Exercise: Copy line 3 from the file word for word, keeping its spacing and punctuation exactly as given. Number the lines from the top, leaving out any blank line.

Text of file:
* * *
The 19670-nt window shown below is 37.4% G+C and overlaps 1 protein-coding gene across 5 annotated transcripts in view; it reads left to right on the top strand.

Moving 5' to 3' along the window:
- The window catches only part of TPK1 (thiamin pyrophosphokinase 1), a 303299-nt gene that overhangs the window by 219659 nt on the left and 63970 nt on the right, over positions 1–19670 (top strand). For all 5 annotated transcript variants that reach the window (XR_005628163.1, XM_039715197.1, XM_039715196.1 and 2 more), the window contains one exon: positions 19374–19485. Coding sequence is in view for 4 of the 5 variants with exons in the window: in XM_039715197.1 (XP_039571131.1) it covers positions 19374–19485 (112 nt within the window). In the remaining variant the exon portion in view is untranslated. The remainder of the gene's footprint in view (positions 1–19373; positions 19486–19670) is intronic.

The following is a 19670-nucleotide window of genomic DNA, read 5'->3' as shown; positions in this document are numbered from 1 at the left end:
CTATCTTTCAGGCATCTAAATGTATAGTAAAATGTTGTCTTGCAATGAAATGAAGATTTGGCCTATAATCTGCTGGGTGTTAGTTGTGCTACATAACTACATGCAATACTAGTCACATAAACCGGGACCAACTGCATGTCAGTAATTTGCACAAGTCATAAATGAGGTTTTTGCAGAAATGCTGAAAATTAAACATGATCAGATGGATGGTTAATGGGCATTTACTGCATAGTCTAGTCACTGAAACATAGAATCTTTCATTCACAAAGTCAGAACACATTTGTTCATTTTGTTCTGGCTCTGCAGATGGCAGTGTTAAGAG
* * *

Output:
- The window catches only part of TPK1 (thiamin pyrophosphokinase 1), a 303299-nt gene that overhangs the window by 219659 nt on the left and 63970 nt on the right, over positions 1–19670 (top strand). For all 5 annotated transcript variants that reach the window (XR_005628163.1, XM_039715197.1, XM_039715196.1 and 2 more), the window contains one exon: positions 19374–19485. Coding sequence is in view for 4 of the 5 variants with exons in the window: in XM_039715197.1 (XP_039571131.1) it covers positions 19374–19485 (112 nt within the window). In the remaining variant the exon portion in view is untranslated. The remainder of the gene's footprint in view (positions 1–19373; positions 19486–19670) is intronic.